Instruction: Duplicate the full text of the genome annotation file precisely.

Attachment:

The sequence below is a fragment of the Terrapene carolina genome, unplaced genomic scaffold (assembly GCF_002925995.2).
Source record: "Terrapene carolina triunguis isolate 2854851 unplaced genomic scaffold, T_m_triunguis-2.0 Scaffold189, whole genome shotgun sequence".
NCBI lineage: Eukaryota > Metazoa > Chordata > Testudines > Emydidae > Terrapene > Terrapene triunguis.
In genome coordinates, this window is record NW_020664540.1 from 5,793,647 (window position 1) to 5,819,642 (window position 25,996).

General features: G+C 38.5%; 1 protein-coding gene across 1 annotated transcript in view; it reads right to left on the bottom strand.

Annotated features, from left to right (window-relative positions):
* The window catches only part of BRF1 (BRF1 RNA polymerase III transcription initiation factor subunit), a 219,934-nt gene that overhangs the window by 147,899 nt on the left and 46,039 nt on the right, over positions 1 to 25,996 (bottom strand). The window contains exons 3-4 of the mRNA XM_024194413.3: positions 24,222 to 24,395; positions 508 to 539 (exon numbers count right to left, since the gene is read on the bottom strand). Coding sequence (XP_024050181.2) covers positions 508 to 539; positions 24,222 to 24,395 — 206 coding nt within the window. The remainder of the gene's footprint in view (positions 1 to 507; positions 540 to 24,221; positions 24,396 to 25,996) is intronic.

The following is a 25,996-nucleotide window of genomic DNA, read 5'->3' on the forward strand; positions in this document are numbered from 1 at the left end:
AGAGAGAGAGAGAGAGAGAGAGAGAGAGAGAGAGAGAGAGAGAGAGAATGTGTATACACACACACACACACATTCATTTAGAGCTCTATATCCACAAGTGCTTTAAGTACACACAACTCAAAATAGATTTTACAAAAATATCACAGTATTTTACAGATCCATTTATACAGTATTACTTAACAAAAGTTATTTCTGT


The sequence below is a fragment of the Terrapene carolina genome, unplaced genomic scaffold (assembly GCF_002925995.2).
Source record: "Terrapene carolina triunguis isolate 2854851 unplaced genomic scaffold, T_m_triunguis-2.0 Scaffold189, whole genome shotgun sequence".
NCBI lineage: Eukaryota > Metazoa > Chordata > Testudines > Emydidae > Terrapene > Terrapene triunguis.
In genome coordinates, this window is record NW_020664540.1 from 5,793,647 (window position 1) to 5,819,642 (window position 25,996).

General features: G+C 38.5%; 1 protein-coding gene across 1 annotated transcript in view; it reads right to left on the bottom strand.

Annotated features, from left to right (window-relative positions):
* The window catches only part of BRF1 (BRF1 RNA polymerase III transcription initiation factor subunit), a 219,934-nt gene that overhangs the window by 147,899 nt on the left and 46,039 nt on the right, over positions 1 to 25,996 (bottom strand). The window contains exons 3-4 of the mRNA XM_024194413.3: positions 24,222 to 24,395; positions 508 to 539 (exon numbers count right to left, since the gene is read on the bottom strand). Coding sequence (XP_024050181.2) covers positions 508 to 539; positions 24,222 to 24,395 — 206 coding nt within the window. The remainder of the gene's footprint in view (positions 1 to 507; positions 540 to 24,221; positions 24,396 to 25,996) is intronic.

The following is a 25,996-nucleotide window of genomic DNA, read 5'->3' on the forward strand; positions in this document are numbered from 1 at the left end:
AGAGAGAGAGAGAGAGAGAGAGAGAGAGAGAGAGAGAGAGAGAGAGAATGTGTATACACACACACACACACATTCATTTAGAGCTCTATATCCACAAGTGCTTTAAGTACACACAACTCAAAATAGATTTTACAAAAATATCACAGTATTTTACAGATCCATTTATACAGTATTACTTAACAAAAGTTATTTCTGT